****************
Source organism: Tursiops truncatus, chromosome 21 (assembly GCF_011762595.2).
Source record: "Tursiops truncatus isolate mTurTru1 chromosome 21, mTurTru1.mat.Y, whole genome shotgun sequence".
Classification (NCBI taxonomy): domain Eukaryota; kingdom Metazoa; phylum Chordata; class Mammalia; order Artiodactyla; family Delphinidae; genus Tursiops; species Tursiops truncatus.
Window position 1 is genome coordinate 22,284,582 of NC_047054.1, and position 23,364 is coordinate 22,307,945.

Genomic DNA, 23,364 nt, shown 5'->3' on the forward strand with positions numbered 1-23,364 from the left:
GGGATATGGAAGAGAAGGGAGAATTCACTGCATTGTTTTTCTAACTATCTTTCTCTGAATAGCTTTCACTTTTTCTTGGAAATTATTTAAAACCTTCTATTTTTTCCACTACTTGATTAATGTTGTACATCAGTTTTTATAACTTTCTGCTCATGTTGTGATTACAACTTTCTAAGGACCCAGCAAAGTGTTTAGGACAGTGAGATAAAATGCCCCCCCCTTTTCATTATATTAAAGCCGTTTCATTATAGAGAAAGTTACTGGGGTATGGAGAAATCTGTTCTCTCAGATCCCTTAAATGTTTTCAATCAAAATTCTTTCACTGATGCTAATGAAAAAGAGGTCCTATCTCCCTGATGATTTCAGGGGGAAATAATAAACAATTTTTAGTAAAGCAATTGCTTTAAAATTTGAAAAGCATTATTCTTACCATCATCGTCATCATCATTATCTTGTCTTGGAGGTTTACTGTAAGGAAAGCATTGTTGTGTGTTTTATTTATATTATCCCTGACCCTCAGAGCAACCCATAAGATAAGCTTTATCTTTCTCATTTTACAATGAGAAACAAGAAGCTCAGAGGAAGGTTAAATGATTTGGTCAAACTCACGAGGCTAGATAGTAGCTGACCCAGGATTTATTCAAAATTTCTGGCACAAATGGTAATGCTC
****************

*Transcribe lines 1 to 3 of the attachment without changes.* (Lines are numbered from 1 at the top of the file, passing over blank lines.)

Source organism: Tursiops truncatus, chromosome 21 (assembly GCF_011762595.2).
Source record: "Tursiops truncatus isolate mTurTru1 chromosome 21, mTurTru1.mat.Y, whole genome shotgun sequence".
Classification (NCBI taxonomy): domain Eukaryota; kingdom Metazoa; phylum Chordata; class Mammalia; order Artiodactyla; family Delphinidae; genus Tursiops; species Tursiops truncatus.